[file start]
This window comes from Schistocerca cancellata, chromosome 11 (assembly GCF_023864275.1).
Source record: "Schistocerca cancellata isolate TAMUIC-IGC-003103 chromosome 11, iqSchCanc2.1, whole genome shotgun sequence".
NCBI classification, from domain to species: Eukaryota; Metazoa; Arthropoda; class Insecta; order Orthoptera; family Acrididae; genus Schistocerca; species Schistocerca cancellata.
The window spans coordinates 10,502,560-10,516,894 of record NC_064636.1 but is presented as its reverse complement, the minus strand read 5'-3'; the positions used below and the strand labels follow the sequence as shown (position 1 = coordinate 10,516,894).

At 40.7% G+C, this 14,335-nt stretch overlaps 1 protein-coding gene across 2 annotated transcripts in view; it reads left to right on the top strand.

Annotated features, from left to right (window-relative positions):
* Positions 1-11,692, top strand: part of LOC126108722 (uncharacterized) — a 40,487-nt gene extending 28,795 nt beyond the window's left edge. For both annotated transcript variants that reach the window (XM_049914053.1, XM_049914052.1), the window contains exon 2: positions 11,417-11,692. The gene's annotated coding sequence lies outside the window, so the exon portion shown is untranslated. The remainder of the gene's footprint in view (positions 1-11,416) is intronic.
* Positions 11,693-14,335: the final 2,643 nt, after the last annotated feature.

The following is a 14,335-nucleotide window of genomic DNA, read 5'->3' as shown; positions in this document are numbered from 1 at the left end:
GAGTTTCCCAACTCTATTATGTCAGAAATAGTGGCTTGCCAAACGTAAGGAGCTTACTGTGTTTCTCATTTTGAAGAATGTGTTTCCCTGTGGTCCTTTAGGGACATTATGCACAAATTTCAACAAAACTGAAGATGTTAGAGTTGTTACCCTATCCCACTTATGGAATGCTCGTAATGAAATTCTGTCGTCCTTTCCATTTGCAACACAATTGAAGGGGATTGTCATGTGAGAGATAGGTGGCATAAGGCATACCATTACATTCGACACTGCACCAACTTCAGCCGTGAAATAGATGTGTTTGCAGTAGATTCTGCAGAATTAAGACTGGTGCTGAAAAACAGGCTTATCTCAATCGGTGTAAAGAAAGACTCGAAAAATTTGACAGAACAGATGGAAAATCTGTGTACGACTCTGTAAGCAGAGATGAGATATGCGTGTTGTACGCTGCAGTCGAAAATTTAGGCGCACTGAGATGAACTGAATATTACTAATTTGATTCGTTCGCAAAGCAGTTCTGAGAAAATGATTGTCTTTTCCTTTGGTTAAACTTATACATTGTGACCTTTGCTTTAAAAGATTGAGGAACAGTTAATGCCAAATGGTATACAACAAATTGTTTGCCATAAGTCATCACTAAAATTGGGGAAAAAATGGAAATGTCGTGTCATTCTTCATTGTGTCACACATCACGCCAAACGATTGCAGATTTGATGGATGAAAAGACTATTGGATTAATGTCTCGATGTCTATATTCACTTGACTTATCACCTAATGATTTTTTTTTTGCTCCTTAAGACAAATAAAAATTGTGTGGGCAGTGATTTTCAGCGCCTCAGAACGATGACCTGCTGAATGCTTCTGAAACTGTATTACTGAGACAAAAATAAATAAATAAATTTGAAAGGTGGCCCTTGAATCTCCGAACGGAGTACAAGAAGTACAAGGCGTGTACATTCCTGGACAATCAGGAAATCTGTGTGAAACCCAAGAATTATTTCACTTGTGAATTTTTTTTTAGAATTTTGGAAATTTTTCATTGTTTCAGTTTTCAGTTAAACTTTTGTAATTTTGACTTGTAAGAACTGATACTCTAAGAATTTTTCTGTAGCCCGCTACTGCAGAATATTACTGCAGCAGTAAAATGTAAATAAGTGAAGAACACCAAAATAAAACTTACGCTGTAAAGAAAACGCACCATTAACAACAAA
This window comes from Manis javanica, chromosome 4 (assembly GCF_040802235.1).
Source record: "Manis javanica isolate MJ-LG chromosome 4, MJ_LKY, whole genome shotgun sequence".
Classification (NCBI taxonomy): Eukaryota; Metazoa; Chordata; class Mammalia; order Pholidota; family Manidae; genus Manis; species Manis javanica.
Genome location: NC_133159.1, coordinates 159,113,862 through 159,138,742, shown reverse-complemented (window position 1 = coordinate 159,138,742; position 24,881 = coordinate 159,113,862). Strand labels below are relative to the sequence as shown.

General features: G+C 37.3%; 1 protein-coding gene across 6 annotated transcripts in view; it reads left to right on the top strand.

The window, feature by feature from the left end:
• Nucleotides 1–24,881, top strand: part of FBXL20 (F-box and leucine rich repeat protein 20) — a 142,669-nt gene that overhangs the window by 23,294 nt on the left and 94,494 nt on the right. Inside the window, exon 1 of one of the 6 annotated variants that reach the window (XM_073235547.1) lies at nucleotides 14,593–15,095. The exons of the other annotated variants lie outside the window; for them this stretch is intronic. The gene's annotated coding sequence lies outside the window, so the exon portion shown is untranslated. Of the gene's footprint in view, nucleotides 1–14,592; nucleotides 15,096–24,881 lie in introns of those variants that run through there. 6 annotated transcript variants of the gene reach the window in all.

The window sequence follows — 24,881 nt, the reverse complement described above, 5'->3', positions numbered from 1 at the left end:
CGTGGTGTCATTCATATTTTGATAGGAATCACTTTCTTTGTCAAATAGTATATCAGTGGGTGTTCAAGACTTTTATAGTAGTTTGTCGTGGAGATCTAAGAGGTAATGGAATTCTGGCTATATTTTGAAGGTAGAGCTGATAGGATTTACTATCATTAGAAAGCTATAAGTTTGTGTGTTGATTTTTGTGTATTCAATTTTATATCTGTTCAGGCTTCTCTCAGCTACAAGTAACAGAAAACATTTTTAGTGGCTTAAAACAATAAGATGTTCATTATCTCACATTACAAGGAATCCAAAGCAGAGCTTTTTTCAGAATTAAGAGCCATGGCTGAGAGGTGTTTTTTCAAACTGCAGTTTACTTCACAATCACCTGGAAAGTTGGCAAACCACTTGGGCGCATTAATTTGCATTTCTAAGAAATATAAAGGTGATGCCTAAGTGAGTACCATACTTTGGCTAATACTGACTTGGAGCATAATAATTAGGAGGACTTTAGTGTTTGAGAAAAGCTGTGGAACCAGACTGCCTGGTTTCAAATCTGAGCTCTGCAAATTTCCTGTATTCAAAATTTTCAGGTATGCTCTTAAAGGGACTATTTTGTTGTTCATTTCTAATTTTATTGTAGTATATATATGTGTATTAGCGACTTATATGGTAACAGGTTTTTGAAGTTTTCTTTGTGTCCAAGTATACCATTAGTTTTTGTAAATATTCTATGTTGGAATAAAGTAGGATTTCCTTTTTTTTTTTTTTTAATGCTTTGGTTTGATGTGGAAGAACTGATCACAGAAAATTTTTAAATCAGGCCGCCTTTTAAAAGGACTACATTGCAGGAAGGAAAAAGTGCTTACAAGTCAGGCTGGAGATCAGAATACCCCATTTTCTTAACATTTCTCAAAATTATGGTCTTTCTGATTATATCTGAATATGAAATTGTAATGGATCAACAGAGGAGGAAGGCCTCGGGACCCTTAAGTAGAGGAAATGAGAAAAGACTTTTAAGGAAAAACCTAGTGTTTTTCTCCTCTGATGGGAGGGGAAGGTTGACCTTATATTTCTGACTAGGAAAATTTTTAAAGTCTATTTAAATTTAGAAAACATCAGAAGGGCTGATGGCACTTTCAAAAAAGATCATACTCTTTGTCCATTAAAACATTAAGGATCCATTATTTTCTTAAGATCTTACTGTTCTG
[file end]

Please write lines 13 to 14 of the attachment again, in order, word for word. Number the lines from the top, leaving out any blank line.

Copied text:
Classification (NCBI taxonomy): Eukaryota; Metazoa; Chordata; class Mammalia; order Pholidota; family Manidae; genus Manis; species Manis javanica.
Genome location: NC_133159.1, coordinates 159,113,862 through 159,138,742, shown reverse-complemented (window position 1 = coordinate 159,138,742; position 24,881 = coordinate 159,113,862). Strand labels below are relative to the sequence as shown.